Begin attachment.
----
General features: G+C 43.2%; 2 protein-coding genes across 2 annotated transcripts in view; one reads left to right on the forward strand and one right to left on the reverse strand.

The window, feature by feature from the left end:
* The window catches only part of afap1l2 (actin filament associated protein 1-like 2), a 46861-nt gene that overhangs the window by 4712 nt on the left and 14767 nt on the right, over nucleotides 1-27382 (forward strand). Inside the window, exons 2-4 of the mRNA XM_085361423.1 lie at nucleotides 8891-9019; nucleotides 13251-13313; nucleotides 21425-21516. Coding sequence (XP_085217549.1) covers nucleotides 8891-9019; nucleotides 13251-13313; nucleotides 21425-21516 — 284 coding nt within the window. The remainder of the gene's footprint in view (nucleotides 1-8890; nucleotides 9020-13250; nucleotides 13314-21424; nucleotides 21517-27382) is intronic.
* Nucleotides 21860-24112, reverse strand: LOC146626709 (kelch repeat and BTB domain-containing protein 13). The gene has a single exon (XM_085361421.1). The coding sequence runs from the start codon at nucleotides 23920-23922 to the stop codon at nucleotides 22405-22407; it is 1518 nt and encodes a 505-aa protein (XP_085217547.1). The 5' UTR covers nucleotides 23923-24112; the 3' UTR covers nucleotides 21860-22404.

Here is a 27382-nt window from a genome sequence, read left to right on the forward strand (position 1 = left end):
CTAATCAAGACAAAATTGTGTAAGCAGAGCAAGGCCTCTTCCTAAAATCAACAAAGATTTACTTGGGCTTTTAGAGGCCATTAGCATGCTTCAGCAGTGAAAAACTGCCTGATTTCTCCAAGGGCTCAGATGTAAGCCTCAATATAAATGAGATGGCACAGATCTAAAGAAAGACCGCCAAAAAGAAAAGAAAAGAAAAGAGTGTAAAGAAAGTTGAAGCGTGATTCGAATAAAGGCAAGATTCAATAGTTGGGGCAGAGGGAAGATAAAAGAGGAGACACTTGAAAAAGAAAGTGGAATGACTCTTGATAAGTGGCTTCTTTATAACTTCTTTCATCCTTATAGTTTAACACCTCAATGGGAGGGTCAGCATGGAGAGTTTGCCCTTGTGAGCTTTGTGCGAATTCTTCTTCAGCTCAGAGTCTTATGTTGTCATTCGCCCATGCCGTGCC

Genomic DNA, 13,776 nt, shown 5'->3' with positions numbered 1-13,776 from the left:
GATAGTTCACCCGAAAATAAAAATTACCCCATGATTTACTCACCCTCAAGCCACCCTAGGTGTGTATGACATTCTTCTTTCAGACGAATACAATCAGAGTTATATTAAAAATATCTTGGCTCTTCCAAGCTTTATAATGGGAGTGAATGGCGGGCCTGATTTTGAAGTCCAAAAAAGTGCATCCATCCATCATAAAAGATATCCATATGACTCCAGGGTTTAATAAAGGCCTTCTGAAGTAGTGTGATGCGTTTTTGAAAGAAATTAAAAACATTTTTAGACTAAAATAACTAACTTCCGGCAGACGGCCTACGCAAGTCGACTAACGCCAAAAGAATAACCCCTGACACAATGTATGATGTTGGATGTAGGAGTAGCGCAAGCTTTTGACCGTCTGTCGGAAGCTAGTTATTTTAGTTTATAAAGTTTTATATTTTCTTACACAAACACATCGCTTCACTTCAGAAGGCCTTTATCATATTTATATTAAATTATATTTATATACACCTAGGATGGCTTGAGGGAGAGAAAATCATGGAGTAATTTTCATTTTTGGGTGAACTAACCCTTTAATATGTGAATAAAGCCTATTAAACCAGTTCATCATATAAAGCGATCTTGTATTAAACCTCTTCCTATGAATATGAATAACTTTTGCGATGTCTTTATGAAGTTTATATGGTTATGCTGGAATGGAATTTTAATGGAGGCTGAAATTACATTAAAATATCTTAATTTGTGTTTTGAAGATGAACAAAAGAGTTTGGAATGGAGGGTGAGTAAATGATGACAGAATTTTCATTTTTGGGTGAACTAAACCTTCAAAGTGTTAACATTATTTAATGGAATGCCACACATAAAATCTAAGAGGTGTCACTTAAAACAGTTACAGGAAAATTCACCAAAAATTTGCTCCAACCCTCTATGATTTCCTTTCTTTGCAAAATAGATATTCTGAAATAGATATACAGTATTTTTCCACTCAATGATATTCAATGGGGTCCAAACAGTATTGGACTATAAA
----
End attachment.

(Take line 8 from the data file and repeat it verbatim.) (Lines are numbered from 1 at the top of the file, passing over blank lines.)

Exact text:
GATAGTTCACCCGAAAATAAAAATTACCCCATGATTTACTCACCCTCAAGCCACCCTAGGTGTGTATGACATTCTTCTTTCAGACGAATACAATCAGAGTTATATTAAAAATATCTTGGCTCTTCCAAGCTTTATAATGGGAGTGAATGGCGGGCCTGATTTTGAAGTCCAAAAAAGTGCATCCATCCATCATAAAAGATATCCATATGACTCCAGGGTTTAATAAAGGCCTTCTGAAGTAGTGTGATGCGTTTTTGAAAGAAATTAAAAACATTTTTAGACTAAAATAACTAACTTCCGGCAGACGGCCTACGCAAGTCGACTAACGCCAAAAGAATAACCCCTGACACAATGTATGATGTTGGATGTAGGAGTAGCGCAAGCTTTTGACCGTCTGTCGGAAGCTAGTTATTTTAGTTTATAAAGTTTTATATTTTCTTACACAAACACATCGCTTCACTTCAGAAGGCCTTTATCATATTTATATTAAATTATATTTATATACACCTAGGATGGCTTGAGGGAGAGAAAATCATGGAGTAATTTTCATTTTTGGGTGAACTAACCCTTTAATATGTGAATAAAGCCTATTAAACCAGTTCATCATATAAAGCGATCTTGTATTAAACCTCTTCCTATGAATATGAATAACTTTTGCGATGTCTTTATGAAGTTTATATGGTTATGCTGGAATGGAATTTTAATGGAGGCTGAAATTACATTAAAATATCTTAATTTGTGTTTTGAAGATGAACAAAAGAGTTTGGAATGGAGGGTGAGTAAATGATGACAGAATTTTCATTTTTGGGTGAACTAAACCTTCAAAGTGTTAACATTATTTAATGGAATGCCACACATAAAATCTAAGAGGTGTCACTTAAAACAGTTACAGGAAAATTCACCAAAAATTTGCTCCAACCCTCTATGATTTCCTTTCTTTGCAAAATAGATATTCTGAAATAGATATACAGTATTTTTCCACTCAATGATATTCAATGGGGTCCAAACAGTATTGGACTATAAA